Thank you to Rachel from Rachel’s Random Resources for inviting me to participate in the blog tour for Daggers at the Country Fair, the second book in Catherine Coles’ series of cozy mysteries featuring Martha Miller.
Daggers at the Country Fair
Winteringham Village 1947
As a thank you for her previous brilliant crime solving, amateur sleuth, Martha Miller is guest of honour at the Winteringham Country Fair. However, this time she is looking forward to simply judging dog shows and eating cream teas rather than apprehending a killer!
And Martha is just beginning to enjoy spending quality time with Vicar Luke Walker away from the prying eyes and gossips of her own village, when disaster strikes, and the local teenage femme fatale is found stabbed to death behind the tea tent by Martha’s trusted red setter Lizzie!
But who would want to kill such a young girl and why? Someone in the village has secrets to hide and it seems Martha and Luke have another case to solve!
Let the investigation commence!
Are you a fan of Agatha Christie mysteries? Then you would agree there’s nothing more enjoyable than a classical whodunnit set in a small village with a likeable amateur sleuth and their endearing sidekick and other traditional secondary characters.
Daggers at the Country Fair is the second book in a series of cozies set in rural Britain in 1947. Martha Miller is still considered a newcomer in her village of Westleham. Why, she’s only been living there for ten years and has only recently been able to make a few friends. The rest of the village still suspect that Martha isn’t an abandoned wife (her husband Stan Miller left for work one day and never came back), but is a cold-blooded murderess herself with Stan’s remains lying under Martha’s potato patch. No-one is surprised more than Martha when she receives an invitation to open a Village Fair in another village. Martha’s sister Ruby suspects it’s all due to Martha’s fame after the events described in book 1.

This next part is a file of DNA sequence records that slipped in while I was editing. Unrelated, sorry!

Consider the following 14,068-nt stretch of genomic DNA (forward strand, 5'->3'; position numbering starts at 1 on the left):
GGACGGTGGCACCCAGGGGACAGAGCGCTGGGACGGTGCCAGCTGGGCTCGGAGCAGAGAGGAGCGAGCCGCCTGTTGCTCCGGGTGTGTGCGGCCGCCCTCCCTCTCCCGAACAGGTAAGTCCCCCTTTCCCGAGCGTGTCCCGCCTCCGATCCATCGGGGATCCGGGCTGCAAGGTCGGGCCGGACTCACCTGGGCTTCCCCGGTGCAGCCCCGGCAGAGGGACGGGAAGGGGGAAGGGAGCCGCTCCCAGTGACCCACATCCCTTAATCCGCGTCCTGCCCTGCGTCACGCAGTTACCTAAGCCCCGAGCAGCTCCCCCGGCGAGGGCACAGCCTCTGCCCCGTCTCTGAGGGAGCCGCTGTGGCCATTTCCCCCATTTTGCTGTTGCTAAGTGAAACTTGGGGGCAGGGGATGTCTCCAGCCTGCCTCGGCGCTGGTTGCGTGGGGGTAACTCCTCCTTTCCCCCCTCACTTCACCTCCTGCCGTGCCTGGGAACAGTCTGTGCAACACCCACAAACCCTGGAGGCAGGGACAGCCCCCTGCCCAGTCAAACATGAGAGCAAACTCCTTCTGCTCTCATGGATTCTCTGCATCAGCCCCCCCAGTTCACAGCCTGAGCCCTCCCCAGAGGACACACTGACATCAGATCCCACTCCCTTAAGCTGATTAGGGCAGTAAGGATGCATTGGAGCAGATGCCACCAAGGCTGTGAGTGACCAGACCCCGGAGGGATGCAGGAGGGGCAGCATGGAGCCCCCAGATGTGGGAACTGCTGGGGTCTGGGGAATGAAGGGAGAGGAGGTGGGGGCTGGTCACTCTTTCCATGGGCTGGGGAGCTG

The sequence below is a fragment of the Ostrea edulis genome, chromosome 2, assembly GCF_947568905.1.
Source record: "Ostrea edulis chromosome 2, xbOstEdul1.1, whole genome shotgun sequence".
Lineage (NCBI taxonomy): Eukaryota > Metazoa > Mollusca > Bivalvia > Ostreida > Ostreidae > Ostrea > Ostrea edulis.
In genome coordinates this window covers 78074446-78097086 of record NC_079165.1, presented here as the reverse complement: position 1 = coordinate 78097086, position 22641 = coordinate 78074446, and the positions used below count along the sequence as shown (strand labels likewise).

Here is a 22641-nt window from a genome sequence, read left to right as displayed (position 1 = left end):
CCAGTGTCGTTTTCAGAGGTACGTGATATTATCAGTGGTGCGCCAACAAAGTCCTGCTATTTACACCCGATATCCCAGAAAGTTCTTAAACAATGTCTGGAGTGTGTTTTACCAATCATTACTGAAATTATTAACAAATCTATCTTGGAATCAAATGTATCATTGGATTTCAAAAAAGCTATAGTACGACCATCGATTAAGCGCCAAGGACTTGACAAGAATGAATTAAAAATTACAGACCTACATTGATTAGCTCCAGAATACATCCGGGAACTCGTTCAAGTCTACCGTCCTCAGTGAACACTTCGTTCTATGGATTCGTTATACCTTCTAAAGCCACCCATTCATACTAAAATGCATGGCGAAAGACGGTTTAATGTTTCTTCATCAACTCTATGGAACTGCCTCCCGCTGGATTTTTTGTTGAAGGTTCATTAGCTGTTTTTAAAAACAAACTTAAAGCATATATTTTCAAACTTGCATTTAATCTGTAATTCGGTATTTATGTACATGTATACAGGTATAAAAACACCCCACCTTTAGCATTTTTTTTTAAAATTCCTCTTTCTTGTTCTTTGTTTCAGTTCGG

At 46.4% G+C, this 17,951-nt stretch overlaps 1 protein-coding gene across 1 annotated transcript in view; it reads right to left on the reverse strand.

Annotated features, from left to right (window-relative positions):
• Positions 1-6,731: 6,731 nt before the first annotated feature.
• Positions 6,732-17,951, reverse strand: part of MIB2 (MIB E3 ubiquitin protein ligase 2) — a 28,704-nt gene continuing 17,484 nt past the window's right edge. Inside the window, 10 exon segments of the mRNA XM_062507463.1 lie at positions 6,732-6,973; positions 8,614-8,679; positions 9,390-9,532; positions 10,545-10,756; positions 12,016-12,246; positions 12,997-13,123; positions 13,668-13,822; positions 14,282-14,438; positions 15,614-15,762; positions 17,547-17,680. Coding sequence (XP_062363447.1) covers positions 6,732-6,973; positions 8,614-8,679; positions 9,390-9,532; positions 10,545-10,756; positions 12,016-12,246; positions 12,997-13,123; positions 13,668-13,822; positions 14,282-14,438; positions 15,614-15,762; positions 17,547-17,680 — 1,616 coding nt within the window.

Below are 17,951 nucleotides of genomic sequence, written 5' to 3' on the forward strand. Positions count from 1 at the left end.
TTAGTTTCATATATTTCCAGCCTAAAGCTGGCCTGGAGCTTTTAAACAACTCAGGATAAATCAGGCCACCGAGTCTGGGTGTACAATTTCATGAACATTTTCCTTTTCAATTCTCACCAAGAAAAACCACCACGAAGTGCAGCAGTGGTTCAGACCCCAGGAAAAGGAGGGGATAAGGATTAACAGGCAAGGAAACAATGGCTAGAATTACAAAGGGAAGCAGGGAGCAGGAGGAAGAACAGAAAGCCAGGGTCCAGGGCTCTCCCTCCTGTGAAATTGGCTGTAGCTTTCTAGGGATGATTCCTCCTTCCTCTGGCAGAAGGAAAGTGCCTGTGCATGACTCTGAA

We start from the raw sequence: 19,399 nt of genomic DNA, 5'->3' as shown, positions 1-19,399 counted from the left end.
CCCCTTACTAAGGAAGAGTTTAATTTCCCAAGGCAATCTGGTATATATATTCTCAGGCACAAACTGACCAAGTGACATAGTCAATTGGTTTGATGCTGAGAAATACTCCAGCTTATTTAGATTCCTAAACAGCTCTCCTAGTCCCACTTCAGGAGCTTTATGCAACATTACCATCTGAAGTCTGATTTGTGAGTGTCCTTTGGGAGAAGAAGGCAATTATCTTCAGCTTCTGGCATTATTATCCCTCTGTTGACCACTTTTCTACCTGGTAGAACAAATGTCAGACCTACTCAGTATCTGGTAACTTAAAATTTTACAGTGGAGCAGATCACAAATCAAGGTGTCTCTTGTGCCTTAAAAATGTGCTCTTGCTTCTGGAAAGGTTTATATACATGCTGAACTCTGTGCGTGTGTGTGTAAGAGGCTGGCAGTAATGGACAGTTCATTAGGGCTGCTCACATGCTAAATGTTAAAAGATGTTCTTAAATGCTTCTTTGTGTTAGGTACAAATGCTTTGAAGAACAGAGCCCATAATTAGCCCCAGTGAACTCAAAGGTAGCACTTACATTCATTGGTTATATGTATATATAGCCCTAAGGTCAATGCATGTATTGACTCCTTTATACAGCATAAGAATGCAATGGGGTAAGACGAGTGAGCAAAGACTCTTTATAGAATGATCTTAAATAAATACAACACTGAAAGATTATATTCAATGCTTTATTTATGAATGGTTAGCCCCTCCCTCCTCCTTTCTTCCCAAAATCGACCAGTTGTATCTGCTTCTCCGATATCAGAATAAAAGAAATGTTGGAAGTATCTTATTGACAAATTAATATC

You can read Daggers at the Country Fair as a standalone or start from the second book, as the author masterfully includes background information without overloading the narrative. Still, the first book is so entertaining that I would definitely recommend starting from there. If nothing else, you’ll meet Martha’s adorable sidekick- the dashing vicar Luke Walker and see the evolution of their relationship from the beginning.
When Martha and Luke discover a body behind their tent at the Fair, they cannot help getting involved in the case given the fact that the teenage victim was the niece of Luke’s old friend, the vicar of Winteringham. It quickly transpires that the seventeen-year-old wasn’t universally loved in the village and had a bit of a reputation. We don’t have all the elements from the beginning, which would allow us to use our deductive powers to see the solution to the puzzle. No, we discover and analyse the significance of the clues step by step in a very engaging journey.
In this book we see Martha come into her own. She has always been independent and resourceful, but now there’s more- she isn’t afraid to stand up to more more powerful and more privileged who routinely shift blame and responsibility for their own shortcomings and selfish (and sometimes even criminal) behaviour onto those less fortunate instead of helping them. For Luke, this investigation is going to test whether he really knows his friends as well as where the line between him being a vicar and just an ordinary, decent human being.
I loved all the small and big details that set the narrative in the post-war rural Britain e.g the mention of Princess Elizabeth and the road signs which used to be covered during the war in case the enemy troops invaded the country. The role and position of women in society and attitudes towards unmarried mothers were very different. Crimes too, of course, as well as methods for solving them- no DNA analysis to mention just one type of forensic evidence we see so often in contemporary police procedurals. On the other hand, good old-fashioned information gathering was as important then as it is now, if not more so.
I really enjoyed this second book in the series and can’t wait to read the next installment!
Thank you to Rachel from Rachel’s Random Resources, Netgalley and Boldwood books for the review copy provided in exchange for an honest opinion.
Catherine Coles writes bestselling cosy mysteries set in the English countryside. Her extremely popular Tommy & Evelyn Christie series is based in North Yorkshire in the 1920’s and Catherine herself lives in Hull with her family and two spoiled dogs.
Social Media Links